So I can tell that you’re about to start getting into the research and like where it came from. And I don’t want to stop you, but I do just want to say a couple of things about about the story you just told. It’s amazing what happened to you all the all the turns that your life took and that from this little piece that you just told, it sounded like you had a friend hold up a mirror to you and then you just saw it and you’re like, OK, I know what I know what I need to do.
And maybe you didn’t know the exact actions, but you were like, OK, I know I need to make a change.
And then you proceeded to take a bunch of risks and it paid off.
I think that’s the I think that’s a truth. And any career like if you’re not taking a risk, like you’re not going to get the reward. And I think that’s that’s a really big business lesson. And like, there’s failures along the way. Like, that’s not to say that things that I did do didn’t result in, like, bad results. Like I have bad moments in my career and stuff like failure is part of success. So, you know, there’s a lot to be said.
Like, you know, I spent before. I mean, I’ve been touring now that I look back like it seems like it’s a lifetime, but I’ve been touring, like, full time professionally for only five years. So it’s kind of like wild to see what I was able to accomplish in that time, you know, from being living in Pennsylvania five years ago, getting my first real big national touring act, being rusted root. So where I am now, you know, in less than five years and even more so than that, you know, I haven’t even been in California for three years yet.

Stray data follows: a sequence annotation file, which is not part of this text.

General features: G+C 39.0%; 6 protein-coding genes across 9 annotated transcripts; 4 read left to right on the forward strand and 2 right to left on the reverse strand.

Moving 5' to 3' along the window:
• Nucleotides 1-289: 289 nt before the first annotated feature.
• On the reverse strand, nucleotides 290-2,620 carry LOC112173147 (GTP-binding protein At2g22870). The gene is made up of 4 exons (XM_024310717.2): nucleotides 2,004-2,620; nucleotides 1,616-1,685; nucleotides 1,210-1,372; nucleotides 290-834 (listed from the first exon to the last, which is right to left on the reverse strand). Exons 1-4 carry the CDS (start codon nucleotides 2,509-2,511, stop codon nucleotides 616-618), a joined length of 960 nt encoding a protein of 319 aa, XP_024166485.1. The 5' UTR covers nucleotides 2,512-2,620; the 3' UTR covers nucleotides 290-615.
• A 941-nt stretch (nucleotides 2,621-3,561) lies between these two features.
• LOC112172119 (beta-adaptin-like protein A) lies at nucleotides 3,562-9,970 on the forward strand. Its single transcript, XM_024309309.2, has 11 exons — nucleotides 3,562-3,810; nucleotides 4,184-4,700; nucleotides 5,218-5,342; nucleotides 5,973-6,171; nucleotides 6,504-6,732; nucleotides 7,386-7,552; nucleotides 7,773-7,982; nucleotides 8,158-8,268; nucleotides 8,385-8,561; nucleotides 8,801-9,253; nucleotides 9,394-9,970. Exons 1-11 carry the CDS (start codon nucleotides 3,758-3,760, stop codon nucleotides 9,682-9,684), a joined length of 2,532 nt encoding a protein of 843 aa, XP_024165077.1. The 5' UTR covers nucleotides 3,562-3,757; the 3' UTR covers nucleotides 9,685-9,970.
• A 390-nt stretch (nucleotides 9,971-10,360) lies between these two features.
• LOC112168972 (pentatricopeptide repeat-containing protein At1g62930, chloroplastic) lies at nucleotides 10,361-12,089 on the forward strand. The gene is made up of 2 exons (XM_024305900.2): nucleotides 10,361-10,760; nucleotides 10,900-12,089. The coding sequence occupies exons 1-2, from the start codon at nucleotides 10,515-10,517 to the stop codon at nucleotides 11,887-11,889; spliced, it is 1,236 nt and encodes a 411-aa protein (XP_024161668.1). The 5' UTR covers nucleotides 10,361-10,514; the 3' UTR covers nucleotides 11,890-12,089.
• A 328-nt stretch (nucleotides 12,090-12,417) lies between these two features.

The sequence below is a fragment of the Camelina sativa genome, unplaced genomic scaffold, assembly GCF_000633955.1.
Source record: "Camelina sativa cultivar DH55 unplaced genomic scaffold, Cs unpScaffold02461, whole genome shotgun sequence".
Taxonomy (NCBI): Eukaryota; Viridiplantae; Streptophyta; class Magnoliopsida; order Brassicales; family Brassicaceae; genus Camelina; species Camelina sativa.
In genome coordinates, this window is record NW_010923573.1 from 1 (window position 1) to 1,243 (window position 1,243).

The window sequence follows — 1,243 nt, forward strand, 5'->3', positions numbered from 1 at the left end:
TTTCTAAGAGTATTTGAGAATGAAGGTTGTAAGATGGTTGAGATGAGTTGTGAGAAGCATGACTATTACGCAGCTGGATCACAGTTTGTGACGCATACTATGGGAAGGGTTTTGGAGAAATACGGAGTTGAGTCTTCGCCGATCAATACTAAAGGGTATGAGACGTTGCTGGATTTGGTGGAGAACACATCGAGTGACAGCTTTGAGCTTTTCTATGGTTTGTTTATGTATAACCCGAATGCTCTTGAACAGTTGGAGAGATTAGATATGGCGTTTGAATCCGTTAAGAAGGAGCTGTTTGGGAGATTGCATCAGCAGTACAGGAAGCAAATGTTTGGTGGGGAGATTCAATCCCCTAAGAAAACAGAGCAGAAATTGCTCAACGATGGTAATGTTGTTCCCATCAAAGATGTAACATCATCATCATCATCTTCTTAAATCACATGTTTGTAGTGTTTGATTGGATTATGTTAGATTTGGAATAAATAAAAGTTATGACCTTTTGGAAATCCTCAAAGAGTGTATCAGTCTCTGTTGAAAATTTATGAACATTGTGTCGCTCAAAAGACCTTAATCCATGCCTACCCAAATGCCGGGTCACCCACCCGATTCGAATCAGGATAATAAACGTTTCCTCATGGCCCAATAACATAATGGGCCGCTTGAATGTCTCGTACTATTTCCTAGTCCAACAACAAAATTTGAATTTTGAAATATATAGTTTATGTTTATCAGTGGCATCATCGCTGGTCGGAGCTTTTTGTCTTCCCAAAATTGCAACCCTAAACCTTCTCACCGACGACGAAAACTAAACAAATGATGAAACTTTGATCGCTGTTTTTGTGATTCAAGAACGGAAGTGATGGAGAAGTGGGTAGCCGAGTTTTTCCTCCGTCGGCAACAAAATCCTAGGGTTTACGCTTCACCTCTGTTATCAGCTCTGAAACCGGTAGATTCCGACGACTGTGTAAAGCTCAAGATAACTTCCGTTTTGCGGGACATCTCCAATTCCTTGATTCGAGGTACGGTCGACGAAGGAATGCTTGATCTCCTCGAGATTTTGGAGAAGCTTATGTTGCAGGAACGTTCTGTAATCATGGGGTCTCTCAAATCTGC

This fall will be three years that I’ve been here realizing that’s the biggest, scariest risk I ever took was, you know, looking at the man that I have been living with me like I got to go. And him going, I know. And then me literally packing up my car and driving across the country with no plan, no apartment, like two weeks later. And it worked out for me. But it’s terrifying.
It’s just so interesting for me that I hope you don’t mind me saying it this way. But for a person who in a way came from nothing like no connections or resources or whatever, you ended up in a business that requires a lot of that. It’s all based on personal referral. If you have certain resources, you can get in places.
If you had money, you could just start you could just buy a bunch of speakers maybe and start a sound company like and here you are, having gone as far as you did.
So I can tell that you were very motivated. And at the same time, it seems like once you started putting the pieces together that like, oh, to make this work, I need to know this person like you just made it happen. And so I’m sure it was you know, it’s frustrating to discover that pro audio and life is not a meritocracy, but once you get over that, you can start taking action and just sort of like use the tools for your own resources.
You were just thinking you were telling me that what you would really like to do is be getting more of this information, especially into the hands of women and sort of like teaching them like this is how the game is played. And so, yes, it sucks. And like now let’s take over something like that was pretty.
You say that in a better way.